Nigerian government has spent huge amount of money through her public expenditure particularly on social & community services in order to halt unemployment problems in Nigeria. Total recurrent and capital expenditure from 2011 to 2016 stood at N4783.43 billion and N 618.85 billion respectively, out of which N797.24 billion and N103.14 billion were allocated to recurrent and capital public expenditures on social & community services respectively (CBN, 2016). Despite these expenditures, Nigerian economy is still facing unemployment crisis.

Continuous increase in public expenditures has made scholars to investigate the relationship between public expenditures and Nigerian economic growth. Their findings are as divergent as there are scholars. Regardless of the divergence in their findings, they all focused more on aggregate public expenditures and Nigerian economic growth without capturing the effect of public expenditures on social & community services and unemployment in Nigeria. From statistical records Nigerian government have spent huge on social & community services with the intention to reduce and/or eradicate unemployment, hence, there is need to examine the effect of social & community services public expenditures on both recurrent and capital nature on unemployment rate in Nigeria. The study attempts to fill these gaps as the major point of departure from the previous literatures reviewed.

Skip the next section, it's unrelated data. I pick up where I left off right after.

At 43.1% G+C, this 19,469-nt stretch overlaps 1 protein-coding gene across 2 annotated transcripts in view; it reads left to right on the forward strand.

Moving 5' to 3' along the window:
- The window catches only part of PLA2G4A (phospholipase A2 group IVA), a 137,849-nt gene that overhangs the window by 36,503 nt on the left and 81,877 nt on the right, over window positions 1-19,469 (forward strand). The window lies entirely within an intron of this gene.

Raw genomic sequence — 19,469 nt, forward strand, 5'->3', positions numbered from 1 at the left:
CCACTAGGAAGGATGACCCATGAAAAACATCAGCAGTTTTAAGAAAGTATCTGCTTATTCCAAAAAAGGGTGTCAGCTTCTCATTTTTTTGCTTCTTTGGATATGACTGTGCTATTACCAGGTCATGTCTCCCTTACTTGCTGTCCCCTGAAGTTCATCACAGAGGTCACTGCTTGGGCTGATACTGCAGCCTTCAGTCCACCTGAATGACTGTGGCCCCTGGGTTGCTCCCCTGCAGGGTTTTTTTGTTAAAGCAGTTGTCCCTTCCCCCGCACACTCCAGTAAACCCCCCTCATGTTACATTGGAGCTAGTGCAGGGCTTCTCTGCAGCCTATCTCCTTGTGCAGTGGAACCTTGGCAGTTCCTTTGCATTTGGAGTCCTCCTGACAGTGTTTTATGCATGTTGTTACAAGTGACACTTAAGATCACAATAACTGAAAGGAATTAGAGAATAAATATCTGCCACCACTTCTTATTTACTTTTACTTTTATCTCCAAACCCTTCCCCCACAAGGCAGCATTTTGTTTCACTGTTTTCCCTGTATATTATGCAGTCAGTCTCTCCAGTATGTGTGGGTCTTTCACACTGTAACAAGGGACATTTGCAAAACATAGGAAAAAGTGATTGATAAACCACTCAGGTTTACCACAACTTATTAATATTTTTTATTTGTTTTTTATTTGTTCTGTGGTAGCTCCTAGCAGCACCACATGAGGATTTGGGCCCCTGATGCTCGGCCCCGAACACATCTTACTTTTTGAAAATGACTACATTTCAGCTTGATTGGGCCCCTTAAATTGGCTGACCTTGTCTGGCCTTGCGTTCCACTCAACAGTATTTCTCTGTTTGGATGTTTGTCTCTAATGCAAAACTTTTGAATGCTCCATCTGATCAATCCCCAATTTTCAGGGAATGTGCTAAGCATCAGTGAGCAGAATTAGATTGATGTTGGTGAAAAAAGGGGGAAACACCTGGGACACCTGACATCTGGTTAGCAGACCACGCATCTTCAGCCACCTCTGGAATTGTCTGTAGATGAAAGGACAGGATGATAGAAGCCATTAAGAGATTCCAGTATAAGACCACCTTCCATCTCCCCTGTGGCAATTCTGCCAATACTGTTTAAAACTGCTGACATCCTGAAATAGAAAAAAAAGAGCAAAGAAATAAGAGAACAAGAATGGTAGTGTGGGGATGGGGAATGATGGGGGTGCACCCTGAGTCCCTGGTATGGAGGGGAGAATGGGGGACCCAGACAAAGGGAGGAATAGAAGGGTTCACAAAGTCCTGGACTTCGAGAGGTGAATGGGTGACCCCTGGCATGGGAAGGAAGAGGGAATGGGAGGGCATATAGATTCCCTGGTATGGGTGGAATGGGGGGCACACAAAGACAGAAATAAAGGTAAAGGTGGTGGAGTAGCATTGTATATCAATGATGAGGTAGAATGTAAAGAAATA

1.3 Research Questions
This study attempts to answer the following questions:

1. What impact has government health recurrent expenditure on employment level in Nigeria?

2. What impact has government education recurrent expenditure on employment level in Nigeria?

3. What impact has government health and education capital expenditure on employment level in Nigeria?

1.4 Objectives of the Study
1. To analyse the impact of government health recurrent expenditure on employment level in Nigeria.

2. To examine the impact of government education recurrent expenditure on employment level in Nigeria.

3. To determine the impact of government health and education capital expenditure on employment level in Nigeria.

1.5 Hypotheses of the Study
The hypotheses of the study are stated all in null form

1. H01: government health recurrent expenditure has no significant impact on unemployment in Nigeria.

2. H02: government education recurrent expenditure has no significant impact on unemployment in Nigeria. H03: government health and education capital expenditure has no significant on unemployment in Nigeria.